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Old 03-14-2017, 12:31 PM   #1
sabba
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writing first cmic book script

i am trying to make a comic again but this time i am actually writing the story not just concept and characters. i am mainly a prose writer with dyslexic symptoms. funny thing i can see the story like mini movie in my head but cant write down directly. i have to write as prose first otherwise i get a mental block, it annoying but it how it has to be done. i realize there are variety in ways to write a script. any advise how would break down prose to comic script and where i can sample scripts from to help determine right way for me. taking this one a slower pace and right steps. Still have diamond rep contact that was interested in first comic. hopefully will retry that one eventually.
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Old 03-14-2017, 04:27 PM   #2
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Have you considered the "Bechdel Method" a.k.a. visual scripting. I'm in almost the same boat as you--trying to "do it right" and create a good script before I start drawing. I made it through a first draft, and it was terribly frustrating turning the pictures in my head into words that will just need to be turned into pictures later. When I start the second draft I am probably going to use the visual scripting method this time.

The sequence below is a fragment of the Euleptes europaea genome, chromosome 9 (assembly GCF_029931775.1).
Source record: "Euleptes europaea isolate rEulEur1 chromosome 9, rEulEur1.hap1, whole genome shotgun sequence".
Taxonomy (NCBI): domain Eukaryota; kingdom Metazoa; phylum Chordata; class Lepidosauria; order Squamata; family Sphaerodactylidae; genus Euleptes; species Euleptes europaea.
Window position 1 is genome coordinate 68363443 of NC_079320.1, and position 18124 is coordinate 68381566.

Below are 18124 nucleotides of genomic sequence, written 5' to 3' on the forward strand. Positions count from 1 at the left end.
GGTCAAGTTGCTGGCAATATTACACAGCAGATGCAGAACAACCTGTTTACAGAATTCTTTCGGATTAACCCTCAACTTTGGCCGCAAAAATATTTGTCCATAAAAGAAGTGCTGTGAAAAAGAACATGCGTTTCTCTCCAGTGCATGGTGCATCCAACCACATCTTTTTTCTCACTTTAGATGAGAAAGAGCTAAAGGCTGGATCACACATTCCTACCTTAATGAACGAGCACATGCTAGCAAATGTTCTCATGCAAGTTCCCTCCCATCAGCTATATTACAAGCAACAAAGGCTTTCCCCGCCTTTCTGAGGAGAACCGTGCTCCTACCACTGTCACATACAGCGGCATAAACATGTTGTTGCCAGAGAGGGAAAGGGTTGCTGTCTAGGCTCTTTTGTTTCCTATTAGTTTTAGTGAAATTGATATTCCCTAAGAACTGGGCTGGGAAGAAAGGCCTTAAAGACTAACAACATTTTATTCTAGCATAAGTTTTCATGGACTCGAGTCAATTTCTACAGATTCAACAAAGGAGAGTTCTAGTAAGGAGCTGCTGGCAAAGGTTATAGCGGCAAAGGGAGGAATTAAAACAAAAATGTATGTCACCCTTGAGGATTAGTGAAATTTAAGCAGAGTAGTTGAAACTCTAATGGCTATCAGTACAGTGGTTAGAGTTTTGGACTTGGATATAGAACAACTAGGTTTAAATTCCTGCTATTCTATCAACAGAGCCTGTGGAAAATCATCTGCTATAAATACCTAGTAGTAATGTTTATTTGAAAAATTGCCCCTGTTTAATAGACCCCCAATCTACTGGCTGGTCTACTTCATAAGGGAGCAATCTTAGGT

For my traditional first draft what I did was make an outline in index cards. Then knowing how long I wanted the comic to be, I inserted extra cards for each page needed. Then you take those cards and break the synopsis into discrete actions that happen during that scene. That's basically the method described here: http://antonyjohnston.com/forwriters...ningcomics.php

The big problems I ran into were:

1.) It's easy to write certain things in an outline, that you can "see" in your head, but translating that one sentence into actual panels can be hard. Sometimes we think we see it in our head but if we look close it's not actually in focus. Example from my story--people acting strange.

2.) You can end up with a story that seems complete but there's no dialogue at all yet. And I struggled with coming up with that dialogue.

3.) Breaking the story down and then filling in the blanks can kind of lead to a lot of just moving the characters for point A to B for plot to happen. Or maybe that's just me.